But the Philippines is far from alone in having escalating state-sponsored violence against its citizens. In fact, it is only one of the six deadliest countries for activists, journalists, and lawyers in Asia that collectively account for 97 percent of civilian deaths attributable to political conflict in the region in the last three years.
Statistics gathered by the Armed Conflict Location & Event Data Project (ACLED) indicate that aside from the Philippines that racked up 2,407 civilian deaths between January 2020 and September 2023, civilian blood poured in Myanmar (6,853 killed), India (1,334), Pakistan (1,482), Indonesia (232), and Bangladesh (520) during the same period.
|Graph 4: Proportion of civilian deaths by perpetrators, with Myanmar at the top for state killings and Bangladesh ahead of other countries for militia killings. (Calculated based on 12,838 civilian killings in 6 countries from January 2020 to September 2023.)
Activists and civil society, though, continue to carve pathways for resistance despite such vicious repression and violence.
In Bangladesh, activists are converging with the opposition party to demand justice for the long-standing human rights violations of the ruling Awami League, ahead of the January 2024 general elections. This, despite 8,000 perceived government critics already in jails and at least a hundred incarcerated with each protest.
Sri Lanka’s civil society last July saw the fruits of its lobbying for a new anti-corruption law, codifying the aspirations of the protest movements that ousted then president Gotabaya Rajapaksa in 2022.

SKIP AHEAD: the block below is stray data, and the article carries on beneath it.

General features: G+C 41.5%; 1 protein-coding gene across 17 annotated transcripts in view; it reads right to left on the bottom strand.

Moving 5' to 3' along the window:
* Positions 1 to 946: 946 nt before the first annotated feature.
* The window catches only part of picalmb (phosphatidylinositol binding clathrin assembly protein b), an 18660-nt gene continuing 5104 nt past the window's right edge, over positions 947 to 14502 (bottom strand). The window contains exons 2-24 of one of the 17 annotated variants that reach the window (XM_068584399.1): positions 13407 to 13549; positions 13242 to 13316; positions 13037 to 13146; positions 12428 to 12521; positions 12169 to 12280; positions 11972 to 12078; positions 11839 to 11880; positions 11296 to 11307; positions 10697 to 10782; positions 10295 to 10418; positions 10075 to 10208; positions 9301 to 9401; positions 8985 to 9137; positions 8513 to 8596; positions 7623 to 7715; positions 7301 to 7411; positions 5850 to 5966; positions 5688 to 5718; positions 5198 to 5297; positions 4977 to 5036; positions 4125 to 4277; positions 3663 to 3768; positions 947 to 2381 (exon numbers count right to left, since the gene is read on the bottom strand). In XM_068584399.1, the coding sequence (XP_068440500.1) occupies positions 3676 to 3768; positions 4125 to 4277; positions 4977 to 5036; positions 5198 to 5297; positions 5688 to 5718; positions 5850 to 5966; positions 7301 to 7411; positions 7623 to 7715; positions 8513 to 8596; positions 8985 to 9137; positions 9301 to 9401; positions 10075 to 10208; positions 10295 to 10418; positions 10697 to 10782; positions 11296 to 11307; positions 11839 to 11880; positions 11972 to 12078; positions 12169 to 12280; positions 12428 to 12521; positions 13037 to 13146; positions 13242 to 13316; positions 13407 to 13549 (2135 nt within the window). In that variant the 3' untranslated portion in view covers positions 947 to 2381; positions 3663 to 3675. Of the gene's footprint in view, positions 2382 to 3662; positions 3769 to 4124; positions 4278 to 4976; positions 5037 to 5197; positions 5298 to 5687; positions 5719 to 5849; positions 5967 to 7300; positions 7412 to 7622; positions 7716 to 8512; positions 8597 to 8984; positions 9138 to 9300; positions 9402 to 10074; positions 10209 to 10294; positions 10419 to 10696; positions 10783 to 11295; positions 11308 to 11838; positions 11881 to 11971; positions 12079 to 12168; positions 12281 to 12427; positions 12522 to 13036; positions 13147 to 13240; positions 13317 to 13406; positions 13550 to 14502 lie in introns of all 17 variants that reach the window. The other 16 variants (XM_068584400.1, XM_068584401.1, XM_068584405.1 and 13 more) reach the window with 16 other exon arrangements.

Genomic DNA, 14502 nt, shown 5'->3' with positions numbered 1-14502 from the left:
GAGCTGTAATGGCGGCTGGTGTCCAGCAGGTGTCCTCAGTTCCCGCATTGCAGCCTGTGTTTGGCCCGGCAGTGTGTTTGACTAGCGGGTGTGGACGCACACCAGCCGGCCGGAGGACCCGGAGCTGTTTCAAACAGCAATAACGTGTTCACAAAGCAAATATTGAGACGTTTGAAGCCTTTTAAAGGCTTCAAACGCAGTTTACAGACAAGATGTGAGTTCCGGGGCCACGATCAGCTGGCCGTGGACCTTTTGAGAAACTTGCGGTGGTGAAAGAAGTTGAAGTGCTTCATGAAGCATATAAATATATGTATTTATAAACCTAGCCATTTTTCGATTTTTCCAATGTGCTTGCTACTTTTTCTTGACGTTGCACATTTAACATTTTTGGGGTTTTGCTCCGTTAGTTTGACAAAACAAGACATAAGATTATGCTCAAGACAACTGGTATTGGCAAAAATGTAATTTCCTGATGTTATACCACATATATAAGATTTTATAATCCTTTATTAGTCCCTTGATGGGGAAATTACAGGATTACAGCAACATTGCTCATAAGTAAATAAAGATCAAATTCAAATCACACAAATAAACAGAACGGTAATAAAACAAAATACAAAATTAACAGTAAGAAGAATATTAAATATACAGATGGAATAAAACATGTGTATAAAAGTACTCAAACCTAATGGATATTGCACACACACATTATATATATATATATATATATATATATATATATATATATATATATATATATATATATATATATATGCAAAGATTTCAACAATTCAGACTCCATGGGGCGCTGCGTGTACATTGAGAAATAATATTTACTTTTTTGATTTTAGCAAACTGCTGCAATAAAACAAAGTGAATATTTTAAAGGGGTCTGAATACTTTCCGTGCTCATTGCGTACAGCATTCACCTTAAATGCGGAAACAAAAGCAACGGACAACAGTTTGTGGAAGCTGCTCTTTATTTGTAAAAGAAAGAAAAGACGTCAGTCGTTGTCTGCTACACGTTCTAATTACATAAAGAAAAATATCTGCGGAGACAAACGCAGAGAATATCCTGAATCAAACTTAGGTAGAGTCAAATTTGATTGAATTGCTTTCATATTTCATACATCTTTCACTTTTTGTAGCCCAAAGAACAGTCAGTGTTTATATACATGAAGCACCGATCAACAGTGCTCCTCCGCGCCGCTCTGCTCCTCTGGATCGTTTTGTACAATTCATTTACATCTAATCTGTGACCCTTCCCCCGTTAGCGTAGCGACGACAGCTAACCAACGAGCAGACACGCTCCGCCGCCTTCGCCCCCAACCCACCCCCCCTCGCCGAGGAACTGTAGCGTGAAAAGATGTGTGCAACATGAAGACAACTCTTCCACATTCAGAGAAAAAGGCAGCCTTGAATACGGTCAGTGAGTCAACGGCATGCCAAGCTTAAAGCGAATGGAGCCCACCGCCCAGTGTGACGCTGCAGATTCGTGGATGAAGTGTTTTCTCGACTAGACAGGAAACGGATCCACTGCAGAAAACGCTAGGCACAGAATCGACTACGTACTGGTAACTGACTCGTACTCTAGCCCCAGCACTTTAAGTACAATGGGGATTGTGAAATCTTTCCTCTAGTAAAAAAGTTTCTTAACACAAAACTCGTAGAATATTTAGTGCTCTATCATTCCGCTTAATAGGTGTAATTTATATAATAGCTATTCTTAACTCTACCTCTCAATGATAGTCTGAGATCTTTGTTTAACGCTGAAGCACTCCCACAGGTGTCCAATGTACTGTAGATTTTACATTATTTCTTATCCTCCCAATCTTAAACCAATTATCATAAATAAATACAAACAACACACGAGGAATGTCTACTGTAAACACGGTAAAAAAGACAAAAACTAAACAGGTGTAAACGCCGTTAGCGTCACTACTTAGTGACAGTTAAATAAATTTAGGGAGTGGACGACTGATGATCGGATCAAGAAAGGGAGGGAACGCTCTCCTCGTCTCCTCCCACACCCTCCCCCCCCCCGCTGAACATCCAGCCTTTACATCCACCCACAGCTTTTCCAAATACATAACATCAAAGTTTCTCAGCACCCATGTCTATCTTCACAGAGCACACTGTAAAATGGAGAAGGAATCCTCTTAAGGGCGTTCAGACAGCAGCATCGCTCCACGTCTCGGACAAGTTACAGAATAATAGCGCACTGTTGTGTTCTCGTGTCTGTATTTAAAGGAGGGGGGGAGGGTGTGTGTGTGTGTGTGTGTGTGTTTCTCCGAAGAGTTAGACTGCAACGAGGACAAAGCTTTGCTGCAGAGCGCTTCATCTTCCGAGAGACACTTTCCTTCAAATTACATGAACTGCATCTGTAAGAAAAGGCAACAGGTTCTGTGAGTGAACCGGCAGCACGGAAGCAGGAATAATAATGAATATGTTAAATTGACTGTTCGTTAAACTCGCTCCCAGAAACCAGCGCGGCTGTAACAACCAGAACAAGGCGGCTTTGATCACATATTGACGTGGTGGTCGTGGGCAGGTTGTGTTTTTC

|Graph 5: Over the past three years, the most number of protests occurred in India, Myanmar, Nepal, and Pakistan, with the governments of the first three countries intervening in those demonstrations more than those of other countries did.
In the Philippines and India, necropolitics redolent of the “Red Scare” of the ‘90s are being deployed to malign activists and justify violence against them. Yet in the face of such a revival of Cold War politics, activists and civil society are closing ranks against “red tagging” in the Philippines and “Naxalbari” in India.
And they are doing so despite the increasingly brazen tactics of those in power.
In the Philippines, for example, a government anti-communist task force organized a press conference last September to present environmental defenders Jhed Tamano and Jonila Castro, who were expected to belie rumors that they had been forcibly disappeared by the military. Surrounded by state and military officials, the two 20-something activists instead bravely revealed that they had been abducted and coerced by the military to “surrender” as combatants of the communist New People’s Army. Just minutes later, activist groups and lawmaker Arlene Brosas of the progressive Gabriela Women’s Party were at the press conference venue and demanded the release of the two activists.
Across the region, new alliances for emerging threats on socioeconomic, civil, and political rights, as well as for climate action, to name a few, are being forged within and beyond borders – subverting shrinking spaces.
Amid authoritarian governments consolidating power in the region, activists and civil society are also placing renewed hopes on the youth to carry the banner of democracy and social justice. ◉